So really quick, if you’re a backstage pass member, which I hope you are, I’ve given Matt and Micah a copy of my client engagement standards that you can grab and make your own if it’s something that you’re interested in. So once I had these client engagement standards created my final step, and this was the hard part, was to share them with clients and have them sign off on them. Since my current clients were not on any sort of set meeting schedule, remember they’re all over the place I’m driving all around town, what I did was I did my best to schedule as many year end review meetings as possible towards the end of 2018. And then I used those review meetings to introduce these client engagement standards.
The client engagement standards were the first thing on the agenda during those meetings to talk to them. And then I leaned on the standards to share the updates and changes that I was making. During the meeting and at the top of the meeting, I said something along the lines of, “Over the past few months, I’ve worked really hard to make some improvements to the firm, to ensure that I continue doing the best possible job for you. I’ve documented everything in what I call our client engagement standards and I’d like to just take 10 minutes to review them with you.” Now you might guess a number of clients when I said this at the top of the meeting, they just said, “Oh, Taylor, that’s not necessary. You’re great. We love you. I’ll just sign them and we can move on.”
To which I had to say, “Look, I really appreciate that. I really appreciate your trust, but I spent a lot of time on this document. It’s really important to me that we just spend a few minutes reviewing it. And in fact, it’s so important that I don’t even want you to sign it today. I’ve actually provided you a paid return envelope, so you don’t have to pay for postage. And after our meeting today, I want you to read through it and if it still aligns with what you’re looking for in a financial planner and why you hired me in the first place, you can sign it and send it back.”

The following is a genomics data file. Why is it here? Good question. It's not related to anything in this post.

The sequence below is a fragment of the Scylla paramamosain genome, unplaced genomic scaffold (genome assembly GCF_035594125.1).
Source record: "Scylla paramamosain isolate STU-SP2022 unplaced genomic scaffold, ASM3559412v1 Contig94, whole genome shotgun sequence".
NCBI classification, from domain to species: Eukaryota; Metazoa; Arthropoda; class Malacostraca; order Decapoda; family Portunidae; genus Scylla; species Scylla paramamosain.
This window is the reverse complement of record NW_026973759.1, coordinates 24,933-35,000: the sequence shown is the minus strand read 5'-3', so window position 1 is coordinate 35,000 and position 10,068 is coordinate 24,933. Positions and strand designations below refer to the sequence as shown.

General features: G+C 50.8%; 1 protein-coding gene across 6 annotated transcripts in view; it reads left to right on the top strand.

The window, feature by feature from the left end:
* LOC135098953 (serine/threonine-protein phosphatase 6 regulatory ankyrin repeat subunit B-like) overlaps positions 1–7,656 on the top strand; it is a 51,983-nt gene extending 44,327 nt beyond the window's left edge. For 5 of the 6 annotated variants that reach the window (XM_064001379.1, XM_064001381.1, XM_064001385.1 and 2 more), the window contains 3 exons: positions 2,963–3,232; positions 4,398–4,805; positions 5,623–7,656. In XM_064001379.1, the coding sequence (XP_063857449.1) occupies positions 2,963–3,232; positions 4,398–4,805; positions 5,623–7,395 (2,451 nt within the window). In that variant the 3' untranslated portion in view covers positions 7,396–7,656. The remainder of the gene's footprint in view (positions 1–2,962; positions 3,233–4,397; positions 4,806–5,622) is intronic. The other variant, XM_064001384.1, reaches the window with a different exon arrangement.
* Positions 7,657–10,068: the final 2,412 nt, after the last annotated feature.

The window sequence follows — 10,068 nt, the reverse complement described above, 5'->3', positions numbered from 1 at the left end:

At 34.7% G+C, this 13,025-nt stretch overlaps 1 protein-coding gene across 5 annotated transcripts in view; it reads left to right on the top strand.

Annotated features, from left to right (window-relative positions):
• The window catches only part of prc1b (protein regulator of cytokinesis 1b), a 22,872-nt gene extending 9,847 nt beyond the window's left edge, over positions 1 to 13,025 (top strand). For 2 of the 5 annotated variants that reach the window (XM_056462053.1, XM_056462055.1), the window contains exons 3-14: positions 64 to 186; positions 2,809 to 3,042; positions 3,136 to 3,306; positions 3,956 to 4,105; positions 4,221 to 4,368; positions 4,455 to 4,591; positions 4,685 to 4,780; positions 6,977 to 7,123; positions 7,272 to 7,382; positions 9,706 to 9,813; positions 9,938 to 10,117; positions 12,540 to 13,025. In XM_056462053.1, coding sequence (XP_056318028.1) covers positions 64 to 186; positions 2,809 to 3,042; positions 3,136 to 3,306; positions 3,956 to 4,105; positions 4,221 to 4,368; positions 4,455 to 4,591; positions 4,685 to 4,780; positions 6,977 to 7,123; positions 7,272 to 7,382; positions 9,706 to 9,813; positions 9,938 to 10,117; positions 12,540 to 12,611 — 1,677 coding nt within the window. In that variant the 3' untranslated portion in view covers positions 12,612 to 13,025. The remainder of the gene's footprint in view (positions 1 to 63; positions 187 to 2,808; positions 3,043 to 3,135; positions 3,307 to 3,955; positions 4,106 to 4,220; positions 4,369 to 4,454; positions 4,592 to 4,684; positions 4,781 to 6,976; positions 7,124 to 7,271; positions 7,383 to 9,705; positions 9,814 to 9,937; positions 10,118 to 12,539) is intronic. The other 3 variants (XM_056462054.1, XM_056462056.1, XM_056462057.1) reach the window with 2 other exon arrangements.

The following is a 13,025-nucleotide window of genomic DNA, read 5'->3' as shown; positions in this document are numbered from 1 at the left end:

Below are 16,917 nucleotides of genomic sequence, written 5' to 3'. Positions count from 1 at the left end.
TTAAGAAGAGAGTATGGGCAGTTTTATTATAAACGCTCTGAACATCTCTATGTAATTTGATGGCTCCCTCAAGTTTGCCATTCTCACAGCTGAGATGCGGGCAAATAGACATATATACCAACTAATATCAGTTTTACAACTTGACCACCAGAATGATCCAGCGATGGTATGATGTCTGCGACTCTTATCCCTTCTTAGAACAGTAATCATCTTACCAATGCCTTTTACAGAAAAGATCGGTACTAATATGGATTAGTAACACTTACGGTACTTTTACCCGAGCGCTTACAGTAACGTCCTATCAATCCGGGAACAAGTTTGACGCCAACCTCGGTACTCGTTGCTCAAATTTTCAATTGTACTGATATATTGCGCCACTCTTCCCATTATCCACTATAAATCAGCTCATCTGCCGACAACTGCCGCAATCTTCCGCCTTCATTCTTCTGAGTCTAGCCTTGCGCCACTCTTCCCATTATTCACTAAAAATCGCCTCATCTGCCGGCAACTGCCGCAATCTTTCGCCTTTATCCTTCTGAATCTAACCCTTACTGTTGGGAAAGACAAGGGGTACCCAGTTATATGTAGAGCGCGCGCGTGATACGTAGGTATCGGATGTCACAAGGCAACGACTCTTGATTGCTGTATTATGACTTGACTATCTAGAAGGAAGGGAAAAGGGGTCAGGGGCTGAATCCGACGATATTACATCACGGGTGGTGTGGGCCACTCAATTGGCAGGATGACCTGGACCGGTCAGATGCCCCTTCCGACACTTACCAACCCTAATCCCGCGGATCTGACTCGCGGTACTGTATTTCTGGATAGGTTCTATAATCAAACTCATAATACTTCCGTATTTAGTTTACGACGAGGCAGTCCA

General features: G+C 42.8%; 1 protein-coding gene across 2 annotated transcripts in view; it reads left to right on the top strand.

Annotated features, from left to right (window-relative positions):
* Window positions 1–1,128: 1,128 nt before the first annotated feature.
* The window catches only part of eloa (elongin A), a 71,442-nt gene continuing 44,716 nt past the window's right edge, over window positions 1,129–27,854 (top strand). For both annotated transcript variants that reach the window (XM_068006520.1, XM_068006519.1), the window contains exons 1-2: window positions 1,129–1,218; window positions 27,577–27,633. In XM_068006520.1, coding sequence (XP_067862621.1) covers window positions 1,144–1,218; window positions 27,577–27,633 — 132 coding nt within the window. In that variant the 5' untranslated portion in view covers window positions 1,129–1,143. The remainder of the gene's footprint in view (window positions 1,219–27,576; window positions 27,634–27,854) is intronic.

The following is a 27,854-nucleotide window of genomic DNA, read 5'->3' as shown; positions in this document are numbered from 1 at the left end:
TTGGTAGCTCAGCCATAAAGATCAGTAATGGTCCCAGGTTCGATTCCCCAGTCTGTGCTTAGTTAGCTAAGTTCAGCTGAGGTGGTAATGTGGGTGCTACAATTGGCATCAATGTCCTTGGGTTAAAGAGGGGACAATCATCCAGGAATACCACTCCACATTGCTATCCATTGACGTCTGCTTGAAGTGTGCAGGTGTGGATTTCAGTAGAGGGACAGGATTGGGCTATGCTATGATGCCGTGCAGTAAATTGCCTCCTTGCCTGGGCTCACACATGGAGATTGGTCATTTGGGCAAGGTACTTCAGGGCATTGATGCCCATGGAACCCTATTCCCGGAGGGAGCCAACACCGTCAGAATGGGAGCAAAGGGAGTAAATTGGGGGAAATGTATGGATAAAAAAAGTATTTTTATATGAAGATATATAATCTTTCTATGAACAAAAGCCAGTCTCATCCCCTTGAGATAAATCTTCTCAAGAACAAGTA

While this process might not have gone as smooth as I imagined in my head or how I just laid it out for you right now, I felt really comfortable and confident in my approach, which was most important to me. I wasn’t nervous, I wasn’t anxious about any of it. I just felt really good about these changes and I felt really good about having this physical document in my hands to help guide this conversation. I want to be completely transparent and honest here, in the end I did lose one client through all of this that was paying us really good money to help him. And funny enough that client actually did sign the client engagement standards. He read them, he gave us a thumbs up, he sent them back.
But a couple months later, he tried to challenge me with scheduling a meeting on a random Monday. I wasn’t a complete jerk. I kindly reminded him of the client engagement standards. I mentioned that I’d be happy to make an exception if it was something urgent. But most importantly, I just wanted to make sure that this new meeting structure was something that he was going to be on board with long-term. That didn’t really sit well with him and long story short, things didn’t work out and he bailed. And it really hurt at the time. But in hindsight, he really wasn’t a good fit personality wise to begin with. I think I was lying to myself along the way here. We made a lot of exceptions for him and did just about everything on his terms. He didn’t really look like a lot of other clients.